- The high wasp numbers in some forests, such as Nelson Lakes National Park, have depleted the honeydew and dramatically reduced the abundance of insects and spiders. This has had flow on effects on birds that eat the honeydew and insects. Trees have been seen with around 400 wasps crawling over them.
- Land clearance has reduced the size of our native beech forests, particularly in the foothills of the Southern Alps.
- Browsing by introduced mammals such as deer and sheep seriously limit the capacity of a beech forest to regenerate.
- Fire is an obvious threat to beech forest and fire restrictions apply all year round to many areas of land managed by the New Zealand Department of Conservation.
How can you help?
When enjoying beech forests, take note of any signs warning of poison and other Department of Conservation signs. Do not interfere with native birds or the traps and bait stations that are there to protect them. Dogs are not allowed in national parks and restrictions may apply elsewhere. In places where they are allowed, dogs must be under control.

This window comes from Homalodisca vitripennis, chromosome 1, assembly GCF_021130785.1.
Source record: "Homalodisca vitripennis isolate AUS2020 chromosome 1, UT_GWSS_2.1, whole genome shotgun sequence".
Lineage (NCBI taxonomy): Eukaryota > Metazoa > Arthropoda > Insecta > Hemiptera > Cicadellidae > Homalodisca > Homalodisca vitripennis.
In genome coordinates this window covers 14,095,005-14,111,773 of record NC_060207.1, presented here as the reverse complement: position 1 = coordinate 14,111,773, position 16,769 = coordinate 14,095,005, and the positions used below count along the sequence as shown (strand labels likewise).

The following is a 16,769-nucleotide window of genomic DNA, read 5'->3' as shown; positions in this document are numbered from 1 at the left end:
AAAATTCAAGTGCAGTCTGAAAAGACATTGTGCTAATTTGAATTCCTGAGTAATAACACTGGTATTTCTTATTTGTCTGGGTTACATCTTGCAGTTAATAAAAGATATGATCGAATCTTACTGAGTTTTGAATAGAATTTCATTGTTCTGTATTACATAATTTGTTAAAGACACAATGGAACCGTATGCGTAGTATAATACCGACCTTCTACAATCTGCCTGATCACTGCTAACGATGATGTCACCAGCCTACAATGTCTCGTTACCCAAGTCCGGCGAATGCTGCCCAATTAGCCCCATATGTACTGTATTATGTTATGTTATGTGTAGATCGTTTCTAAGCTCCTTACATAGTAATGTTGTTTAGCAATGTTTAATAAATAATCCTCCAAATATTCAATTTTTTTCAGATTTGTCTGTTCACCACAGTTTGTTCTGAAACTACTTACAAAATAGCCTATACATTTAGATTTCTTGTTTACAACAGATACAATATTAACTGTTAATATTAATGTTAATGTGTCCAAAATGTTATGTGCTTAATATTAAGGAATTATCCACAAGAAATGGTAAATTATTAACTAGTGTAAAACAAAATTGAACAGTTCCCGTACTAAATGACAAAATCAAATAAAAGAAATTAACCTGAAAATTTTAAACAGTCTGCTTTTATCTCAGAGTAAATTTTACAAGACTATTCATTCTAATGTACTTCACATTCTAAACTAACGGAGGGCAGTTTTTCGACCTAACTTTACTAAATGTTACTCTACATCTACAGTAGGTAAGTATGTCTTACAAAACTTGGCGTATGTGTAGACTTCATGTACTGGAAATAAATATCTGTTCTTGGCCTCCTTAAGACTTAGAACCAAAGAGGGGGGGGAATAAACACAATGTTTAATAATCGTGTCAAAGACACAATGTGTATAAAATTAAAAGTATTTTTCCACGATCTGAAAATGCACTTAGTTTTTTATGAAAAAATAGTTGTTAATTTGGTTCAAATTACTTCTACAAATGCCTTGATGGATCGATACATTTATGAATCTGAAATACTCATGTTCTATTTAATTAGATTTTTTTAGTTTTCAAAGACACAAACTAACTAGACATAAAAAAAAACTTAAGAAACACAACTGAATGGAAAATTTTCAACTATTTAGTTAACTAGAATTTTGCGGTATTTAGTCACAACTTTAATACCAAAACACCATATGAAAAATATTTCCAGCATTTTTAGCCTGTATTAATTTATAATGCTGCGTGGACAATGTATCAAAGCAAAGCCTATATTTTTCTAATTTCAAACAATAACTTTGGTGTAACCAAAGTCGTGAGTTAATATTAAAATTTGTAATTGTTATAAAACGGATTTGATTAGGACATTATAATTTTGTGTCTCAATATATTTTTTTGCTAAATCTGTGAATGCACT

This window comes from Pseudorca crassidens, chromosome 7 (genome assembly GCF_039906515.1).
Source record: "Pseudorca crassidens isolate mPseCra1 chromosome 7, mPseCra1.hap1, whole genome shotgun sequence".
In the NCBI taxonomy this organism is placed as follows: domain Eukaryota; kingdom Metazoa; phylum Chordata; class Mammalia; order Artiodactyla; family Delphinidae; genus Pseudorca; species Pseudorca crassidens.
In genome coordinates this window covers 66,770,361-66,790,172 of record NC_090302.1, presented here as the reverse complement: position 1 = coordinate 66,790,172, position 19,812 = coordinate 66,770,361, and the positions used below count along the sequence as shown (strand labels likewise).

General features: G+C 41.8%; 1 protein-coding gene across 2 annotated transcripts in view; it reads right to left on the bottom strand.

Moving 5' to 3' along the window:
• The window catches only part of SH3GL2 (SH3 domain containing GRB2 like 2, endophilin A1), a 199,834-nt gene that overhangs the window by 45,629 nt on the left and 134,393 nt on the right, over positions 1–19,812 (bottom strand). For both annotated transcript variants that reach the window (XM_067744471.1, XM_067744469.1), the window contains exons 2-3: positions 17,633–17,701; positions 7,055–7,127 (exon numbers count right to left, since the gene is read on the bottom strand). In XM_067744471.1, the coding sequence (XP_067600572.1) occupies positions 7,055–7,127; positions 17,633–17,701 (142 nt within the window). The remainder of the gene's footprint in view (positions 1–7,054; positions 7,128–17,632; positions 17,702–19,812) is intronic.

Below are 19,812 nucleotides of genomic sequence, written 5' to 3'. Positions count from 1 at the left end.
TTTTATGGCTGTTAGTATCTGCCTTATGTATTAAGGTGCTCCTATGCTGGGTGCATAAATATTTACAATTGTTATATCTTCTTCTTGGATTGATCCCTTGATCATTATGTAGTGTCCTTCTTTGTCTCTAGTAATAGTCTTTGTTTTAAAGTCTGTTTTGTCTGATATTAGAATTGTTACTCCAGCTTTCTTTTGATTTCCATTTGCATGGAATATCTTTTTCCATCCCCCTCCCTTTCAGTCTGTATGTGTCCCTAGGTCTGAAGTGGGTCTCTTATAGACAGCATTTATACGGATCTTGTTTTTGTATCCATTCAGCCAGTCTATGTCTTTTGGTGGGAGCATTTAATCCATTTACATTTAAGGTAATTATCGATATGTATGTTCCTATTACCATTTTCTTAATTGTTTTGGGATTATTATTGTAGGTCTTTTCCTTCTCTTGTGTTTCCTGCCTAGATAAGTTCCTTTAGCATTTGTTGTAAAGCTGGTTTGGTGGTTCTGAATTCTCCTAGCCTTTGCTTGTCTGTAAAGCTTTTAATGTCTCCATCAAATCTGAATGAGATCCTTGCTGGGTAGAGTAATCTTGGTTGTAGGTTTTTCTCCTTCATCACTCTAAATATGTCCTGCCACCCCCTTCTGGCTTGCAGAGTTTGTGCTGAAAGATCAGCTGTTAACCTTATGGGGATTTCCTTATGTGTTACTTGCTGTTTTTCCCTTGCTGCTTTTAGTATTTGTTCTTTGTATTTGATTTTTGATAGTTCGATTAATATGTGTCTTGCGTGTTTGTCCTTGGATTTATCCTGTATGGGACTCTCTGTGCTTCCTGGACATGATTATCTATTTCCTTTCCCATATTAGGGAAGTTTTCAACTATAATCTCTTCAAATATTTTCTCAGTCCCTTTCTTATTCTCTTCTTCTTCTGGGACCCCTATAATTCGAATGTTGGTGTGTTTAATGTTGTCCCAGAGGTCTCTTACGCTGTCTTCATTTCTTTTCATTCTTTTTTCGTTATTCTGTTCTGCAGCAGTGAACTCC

When enjoying the outdoors, pay attention to fire warnings and local weather conditions. Trampers, hunters, fishers and other explorers of the backcountry are asked to carry in personal cooking equipment and only operate stoves well clear of vegetation. Land owners should be aware that in New Zealand permits are required to light fires within one kilometre of public conservation land. It is important to remember that fire authorities can seek to recover costs if a fire gets out of control.